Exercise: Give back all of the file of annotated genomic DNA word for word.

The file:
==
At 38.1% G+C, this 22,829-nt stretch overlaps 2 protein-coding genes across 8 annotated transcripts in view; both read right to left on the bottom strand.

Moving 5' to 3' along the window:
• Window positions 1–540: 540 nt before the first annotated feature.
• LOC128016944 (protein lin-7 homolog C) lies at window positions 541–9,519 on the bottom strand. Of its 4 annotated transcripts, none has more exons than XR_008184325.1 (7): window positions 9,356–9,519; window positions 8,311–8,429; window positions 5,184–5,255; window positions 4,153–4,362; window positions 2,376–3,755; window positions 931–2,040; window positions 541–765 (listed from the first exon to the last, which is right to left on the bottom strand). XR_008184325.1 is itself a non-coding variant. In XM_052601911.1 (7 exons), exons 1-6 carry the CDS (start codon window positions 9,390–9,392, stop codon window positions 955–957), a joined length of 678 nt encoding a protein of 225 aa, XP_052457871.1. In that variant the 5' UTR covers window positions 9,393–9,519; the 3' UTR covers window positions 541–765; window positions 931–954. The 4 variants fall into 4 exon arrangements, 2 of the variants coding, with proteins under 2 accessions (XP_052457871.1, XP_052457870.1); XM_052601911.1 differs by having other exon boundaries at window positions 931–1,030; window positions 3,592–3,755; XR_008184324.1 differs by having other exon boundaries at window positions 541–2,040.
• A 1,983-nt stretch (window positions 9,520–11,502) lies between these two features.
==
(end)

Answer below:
At 38.1% G+C, this 22,829-nt stretch overlaps 2 protein-coding genes across 8 annotated transcripts in view; both read right to left on the bottom strand.

Moving 5' to 3' along the window:
• Window positions 1–540: 540 nt before the first annotated feature.
• LOC128016944 (protein lin-7 homolog C) lies at window positions 541–9,519 on the bottom strand. Of its 4 annotated transcripts, none has more exons than XR_008184325.1 (7): window positions 9,356–9,519; window positions 8,311–8,429; window positions 5,184–5,255; window positions 4,153–4,362; window positions 2,376–3,755; window positions 931–2,040; window positions 541–765 (listed from the first exon to the last, which is right to left on the bottom strand). XR_008184325.1 is itself a non-coding variant. In XM_052601911.1 (7 exons), exons 1-6 carry the CDS (start codon window positions 9,390–9,392, stop codon window positions 955–957), a joined length of 678 nt encoding a protein of 225 aa, XP_052457871.1. In that variant the 5' UTR covers window positions 9,393–9,519; the 3' UTR covers window positions 541–765; window positions 931–954. The 4 variants fall into 4 exon arrangements, 2 of the variants coding, with proteins under 2 accessions (XP_052457871.1, XP_052457870.1); XM_052601911.1 differs by having other exon boundaries at window positions 931–1,030; window positions 3,592–3,755; XR_008184324.1 differs by having other exon boundaries at window positions 541–2,040.
• A 1,983-nt stretch (window positions 9,520–11,502) lies between these two features.